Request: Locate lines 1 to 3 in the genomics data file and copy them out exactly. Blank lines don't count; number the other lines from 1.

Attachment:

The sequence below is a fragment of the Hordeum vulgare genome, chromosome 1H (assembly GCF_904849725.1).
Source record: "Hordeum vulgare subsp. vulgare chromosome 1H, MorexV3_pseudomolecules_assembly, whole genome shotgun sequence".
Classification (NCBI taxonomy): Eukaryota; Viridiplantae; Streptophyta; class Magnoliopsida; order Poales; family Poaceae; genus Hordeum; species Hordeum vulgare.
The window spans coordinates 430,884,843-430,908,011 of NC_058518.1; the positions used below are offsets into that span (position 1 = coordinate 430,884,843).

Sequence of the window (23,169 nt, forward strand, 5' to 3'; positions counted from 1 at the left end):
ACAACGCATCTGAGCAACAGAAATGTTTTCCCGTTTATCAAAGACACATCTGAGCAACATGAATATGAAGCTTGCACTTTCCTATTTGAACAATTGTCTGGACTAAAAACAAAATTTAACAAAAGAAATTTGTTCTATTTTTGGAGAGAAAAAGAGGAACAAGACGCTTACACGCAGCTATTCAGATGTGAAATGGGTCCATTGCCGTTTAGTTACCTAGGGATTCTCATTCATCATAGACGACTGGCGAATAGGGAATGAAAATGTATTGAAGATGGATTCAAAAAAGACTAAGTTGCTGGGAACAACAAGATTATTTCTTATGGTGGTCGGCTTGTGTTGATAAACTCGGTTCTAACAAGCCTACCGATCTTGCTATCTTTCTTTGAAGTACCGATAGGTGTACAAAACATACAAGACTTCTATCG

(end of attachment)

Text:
The sequence below is a fragment of the Hordeum vulgare genome, chromosome 1H (assembly GCF_904849725.1).
Source record: "Hordeum vulgare subsp. vulgare chromosome 1H, MorexV3_pseudomolecules_assembly, whole genome shotgun sequence".
Classification (NCBI taxonomy): Eukaryota; Viridiplantae; Streptophyta; class Magnoliopsida; order Poales; family Poaceae; genus Hordeum; species Hordeum vulgare.